Yes! Members wishing to leave the fund will be able to recover the maximum nominal value of their shares. Following Article 15 of the Articles of Association, the resigning or excluded Member is entitled to the repayment of the nominal value of his shares provided that the book value is higher than the nominal value. If the book value is lower than the nominal value, the resigning or excluded Shareholder shall only be entitled to the book value of his shares. In addition, the Member shall be entitled to the reimbursement of his shares if the total reimbursements do not exceed annually one-tenth of the net assets, as shown in the previous balance sheet approved by the General Meeting. If this were the case, the redemption would be postponed until conditions permit. Reimbursement to the resigning or excluded Member shall be made in the order of arrival of the simple letter or e-mail.

We believe that the most important risks for the investor are the following:

Issuer-specific risks – operational and commercial: The main risk associated with the activity of Citizenfund SCRL is that the companies invested by Citizenfund SCRL may go bankrupt and that Citizenfund SCRL may lose its investment. To mitigate this risk, Citizenfund SCRL seeks expert advice before investing in companies. In addition, Citizenfund SCRL diversifies the business sectors from which the financed companies originate to reduce market risks. Finally, Citizenfund SCRL never invests more than 15% of its investment capacity in a single company. The cooperator is also subject to the risk that Citizenfund SCRL may have to stop its activity and thus lose its own invested capital. In the event of liquidation, the cooperator takes second place to the other creditors in the distribution of the asset sale project. In other words, most of the time, he cannot recover anything.

In the start-up phase of Citizenfund SCRL, ICECO SA will pay the management and promotion costs of Citizenfund SCRL free of charge as long as the income of the latter does not allow it to cover these costs. This is an opportunity for Citizenfund SCRL to reduce its expenses during its first years. It is also a risk since the cooperative is dependent on a third-party organisation and the default of the latter would force Citizenfund SCRL to internalise its management and promotion more quickly, which would inevitably weigh on its financial balance.

Risks specific to the issuer – linked to subsidies: Citizenfund SCRL has called on subsidies as part of its development. Nevertheless, the non-obtaining of these subsidies does not jeopardise the activity of CITIZENFUND SCRL, since ICECO SA bears the costs of the Citizenfund.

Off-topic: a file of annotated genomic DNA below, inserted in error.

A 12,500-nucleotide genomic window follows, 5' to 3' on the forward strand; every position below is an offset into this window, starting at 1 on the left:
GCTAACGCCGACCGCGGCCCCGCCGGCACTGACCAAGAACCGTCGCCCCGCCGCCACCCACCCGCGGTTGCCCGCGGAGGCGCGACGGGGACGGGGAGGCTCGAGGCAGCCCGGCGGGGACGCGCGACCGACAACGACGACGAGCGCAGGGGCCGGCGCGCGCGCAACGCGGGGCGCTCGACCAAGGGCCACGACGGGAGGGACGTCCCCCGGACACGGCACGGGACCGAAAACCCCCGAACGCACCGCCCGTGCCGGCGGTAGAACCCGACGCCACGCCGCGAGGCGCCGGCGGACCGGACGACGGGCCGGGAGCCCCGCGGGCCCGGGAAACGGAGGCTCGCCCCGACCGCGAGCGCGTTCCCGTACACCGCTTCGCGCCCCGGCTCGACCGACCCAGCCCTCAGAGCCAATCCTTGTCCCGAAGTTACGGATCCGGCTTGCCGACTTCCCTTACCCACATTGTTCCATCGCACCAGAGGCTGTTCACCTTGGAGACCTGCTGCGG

Risks specific to the issuer – governance : The persons in charge of the daily management have sufficient financial and management knowledge for the proper management of Citizenfund SCRL. CITIZENFUND has set up a highly transparent, cooperative and rigorous governance system that calls on collective intelligence in the selection of projects to be supported and in investment decisions. Citizenfund operates according to the principle of cooperative governance “1 person = 1 vote”. Each cooperator has the same voting power (whether a Category A or a Category B cooperator), regardless of the amounts invested, for both investment decisions and internal governance. The Citizenfund also has a board of directors, made up of A and B cooperators. In addition, the Citizenfund has put in place a series of processes and tools that facilitate its governance and its handling if necessary.

Unfortunately, an investment in the Citizenfund is currently not eligible for the Tax Shelter.

In Belgium, income from movable property, i.e. income from shares (dividends), is subject to tax. This is called withholding tax. In the case of Citizenfund cooperative shares, this tax is collected by withholding the withholding tax (30%). Citizenfund will automatically withhold this withholding tax (30%) due by the members and pay it to the tax authorities. For natural persons, there is an exemption from withholding tax on dividends. Since 2018, it is 640€ per year. It is up to the taxpayer to apply for this exemption through his tax return.

A cooperative is a type of enterprise. This legal status promotes internal democracy (with the principle of one man, one vote) and the redistribution of profits according to the activity carried out with the cooperative (rather than according to the capital invested).